4 4 Readings on Crime, 13 August 2006, Eric Rasmusen 73 pages total. James Fitzjames Stephen, "The Doctrine of Liberty in Its Application to Morals," Chapter IV of Liberty, Equality, Fraternity, Hypertext by Terrence Berres, London: Smith, Elder, & Co. (1873) (my source here). Excerpt of 7 pages."The Doctrine of Liberty in Its Application to Morals,"here)Excerpt of 7 pages. William Stuntz, "The Political Constitution of Criminal Justice," 119 Harv. L. Rev. 780 (2006). Excerpt of 5 pages."The Political Constitution of Criminal Justice," Excerpt of 5 pages. Eric Rasmusen, "Stigma and Self-Fulfilling Expectations of Criminality," Journal of Law and Economics 39: 519-544 (October 1996). Excerpt of 8 pages.Excerpt of 8 pages. United States v. Estate of Parsons, 367 F.3d 409 (5th Cir. 2004), (6 of the 15 judges dissented, but I do not include the dissent.) 10 pages.367 F.3d 409 Richard Posner, Economic Analysis of Law, 4th ed. Sections 7.2-7.4, pp. 223-239, Little Brown (1992). 16 pages.Sections 7.2-7.4, pp. 223-239, Steven D. Levitt, "Understanding Why Crime Fell in the 1990s: Four Factors That Explain the Decline and Six That Do Not," The Journal of Economic Perspectives, 18, 1:163-190 (Winter 2004). 27 pages.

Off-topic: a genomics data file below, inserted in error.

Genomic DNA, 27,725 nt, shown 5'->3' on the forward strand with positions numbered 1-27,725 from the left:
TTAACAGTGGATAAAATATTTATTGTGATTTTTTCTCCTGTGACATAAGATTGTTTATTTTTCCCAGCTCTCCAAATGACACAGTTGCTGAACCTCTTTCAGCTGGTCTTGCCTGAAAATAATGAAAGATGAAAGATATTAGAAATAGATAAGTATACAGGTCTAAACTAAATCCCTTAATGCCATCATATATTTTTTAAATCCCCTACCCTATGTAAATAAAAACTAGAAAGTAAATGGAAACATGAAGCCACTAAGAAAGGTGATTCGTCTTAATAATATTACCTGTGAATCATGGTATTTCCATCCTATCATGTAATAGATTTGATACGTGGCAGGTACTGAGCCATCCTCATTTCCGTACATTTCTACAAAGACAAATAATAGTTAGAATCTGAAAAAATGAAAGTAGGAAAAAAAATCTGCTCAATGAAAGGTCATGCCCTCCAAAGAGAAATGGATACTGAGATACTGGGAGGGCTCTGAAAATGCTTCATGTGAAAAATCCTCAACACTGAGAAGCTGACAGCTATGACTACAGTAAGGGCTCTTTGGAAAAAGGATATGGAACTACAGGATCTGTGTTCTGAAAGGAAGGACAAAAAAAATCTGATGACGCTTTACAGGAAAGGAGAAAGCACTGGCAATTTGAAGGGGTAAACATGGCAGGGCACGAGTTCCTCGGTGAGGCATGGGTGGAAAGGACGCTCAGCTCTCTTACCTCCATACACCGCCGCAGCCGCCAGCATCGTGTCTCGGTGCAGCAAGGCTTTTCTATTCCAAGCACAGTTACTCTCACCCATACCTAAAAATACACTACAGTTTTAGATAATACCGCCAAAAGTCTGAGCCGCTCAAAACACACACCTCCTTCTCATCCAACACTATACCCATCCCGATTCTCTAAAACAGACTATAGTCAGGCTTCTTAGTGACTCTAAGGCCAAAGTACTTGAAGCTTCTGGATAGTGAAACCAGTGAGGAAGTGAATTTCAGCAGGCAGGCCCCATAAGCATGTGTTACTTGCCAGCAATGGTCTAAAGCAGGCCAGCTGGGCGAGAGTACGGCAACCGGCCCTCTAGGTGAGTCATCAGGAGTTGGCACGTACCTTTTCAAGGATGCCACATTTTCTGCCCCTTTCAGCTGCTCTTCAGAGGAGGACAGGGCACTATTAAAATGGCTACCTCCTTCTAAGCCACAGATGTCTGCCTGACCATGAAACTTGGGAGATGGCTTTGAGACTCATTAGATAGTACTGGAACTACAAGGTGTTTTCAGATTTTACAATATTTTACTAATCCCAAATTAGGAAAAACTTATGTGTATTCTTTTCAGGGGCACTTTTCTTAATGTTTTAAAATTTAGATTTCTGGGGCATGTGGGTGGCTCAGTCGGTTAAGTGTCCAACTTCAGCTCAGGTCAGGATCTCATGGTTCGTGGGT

5 5 Reference The slides that follow this are for answering questions, rather than for the presentation.

6 6 Some data sources in the notes

7 7 The Drivers Decision to Speed: First Cut 55 40 699080 mph Benefit or Cost Benefit Cost

8 8 The Drivers Decision to Speed: Second Cut 55 40 709080 mph Benefit or Cost Benefit Cost 5467

9 9 The Potential Criminals Decision 0 crimes Benefit or Cost Benefit cost his optimal choice moral cost

10 10 The Publics Decision 0 crime reduction Benefit or Cost Benefit cost optimal choice fixed cost of courts, police

11 11 The cost of crime is about $400 billion/year $150 billion in cost to victims (Cohen) $100 billion in private precautions (Anderson) ? in criminal time $150 billion for victimless crimes (pure guess; drug trade is $160 billion, Anderson says) We spend $72 billion on police, $57 billion on imprisonment, $38 billion on courts---$167 billion. That is the cost of keeping crime DOWN t $400 billion in costs.

12 12 Should we increase police by 10%? Increasing police by 10% costs $7.2 billion directly. If court and prison costs increase at the same rate, the total cost is $16.7 billion. Add time costs of prisoners--$40K (2million)=$80B. Another $8 billion. But would prison costs fall with more police, less crime? A 10% rise in police causes a 3% decline in crime in a city, according to Marvell and Moody. The benefit, if we believe Marvell and Moody, is a 3% decline in crime, which is a benefit of $12 billion ($12 billion =.03 x $400 billion).